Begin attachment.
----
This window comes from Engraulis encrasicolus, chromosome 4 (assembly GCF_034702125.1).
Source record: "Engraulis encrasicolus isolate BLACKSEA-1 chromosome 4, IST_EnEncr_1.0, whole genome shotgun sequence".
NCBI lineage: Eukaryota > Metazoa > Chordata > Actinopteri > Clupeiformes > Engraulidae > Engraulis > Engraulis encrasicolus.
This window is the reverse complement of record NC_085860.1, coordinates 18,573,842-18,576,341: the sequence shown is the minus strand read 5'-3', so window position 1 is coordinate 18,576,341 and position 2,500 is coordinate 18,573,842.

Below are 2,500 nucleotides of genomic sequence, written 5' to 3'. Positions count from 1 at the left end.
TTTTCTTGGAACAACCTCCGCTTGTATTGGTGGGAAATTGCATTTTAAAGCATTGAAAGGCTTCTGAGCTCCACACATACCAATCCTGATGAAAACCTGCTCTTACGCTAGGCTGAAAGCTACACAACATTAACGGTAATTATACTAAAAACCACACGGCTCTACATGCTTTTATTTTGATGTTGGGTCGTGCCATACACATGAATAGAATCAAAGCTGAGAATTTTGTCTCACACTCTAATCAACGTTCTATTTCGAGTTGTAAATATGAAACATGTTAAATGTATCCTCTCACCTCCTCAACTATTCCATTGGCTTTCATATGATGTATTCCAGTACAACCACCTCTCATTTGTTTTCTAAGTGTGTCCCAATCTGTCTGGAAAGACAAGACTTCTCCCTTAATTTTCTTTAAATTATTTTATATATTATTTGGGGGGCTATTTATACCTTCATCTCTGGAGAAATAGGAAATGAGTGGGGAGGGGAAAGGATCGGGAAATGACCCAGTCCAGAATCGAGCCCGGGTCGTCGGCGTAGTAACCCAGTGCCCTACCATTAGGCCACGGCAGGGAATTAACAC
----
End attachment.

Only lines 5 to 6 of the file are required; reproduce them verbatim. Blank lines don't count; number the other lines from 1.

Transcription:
Below are 2,500 nucleotides of genomic sequence, written 5' to 3'. Positions count from 1 at the left end.
TTTTCTTGGAACAACCTCCGCTTGTATTGGTGGGAAATTGCATTTTAAAGCATTGAAAGGCTTCTGAGCTCCACACATACCAATCCTGATGAAAACCTGCTCTTACGCTAGGCTGAAAGCTACACAACATTAACGGTAATTATACTAAAAACCACACGGCTCTACATGCTTTTATTTTGATGTTGGGTCGTGCCATACACATGAATAGAATCAAAGCTGAGAATTTTGTCTCACACTCTAATCAACGTTCTATTTCGAGTTGTAAATATGAAACATGTTAAATGTATCCTCTCACCTCCTCAACTATTCCATTGGCTTTCATATGATGTATTCCAGTACAACCACCTCTCATTTGTTTTCTAAGTGTGTCCCAATCTGTCTGGAAAGACAAGACTTCTCCCTTAATTTTCTTTAAATTATTTTATATATTATTTGGGGGGCTATTTATACCTTCATCTCTGGAGAAATAGGAAATGAGTGGGGAGGGGAAAGGATCGGGAAATGACCCAGTCCAGAATCGAGCCCGGGTCGTCGGCGTAGTAACCCAGTGCCCTACCATTAGGCCACGGCAGGGAATTAACAC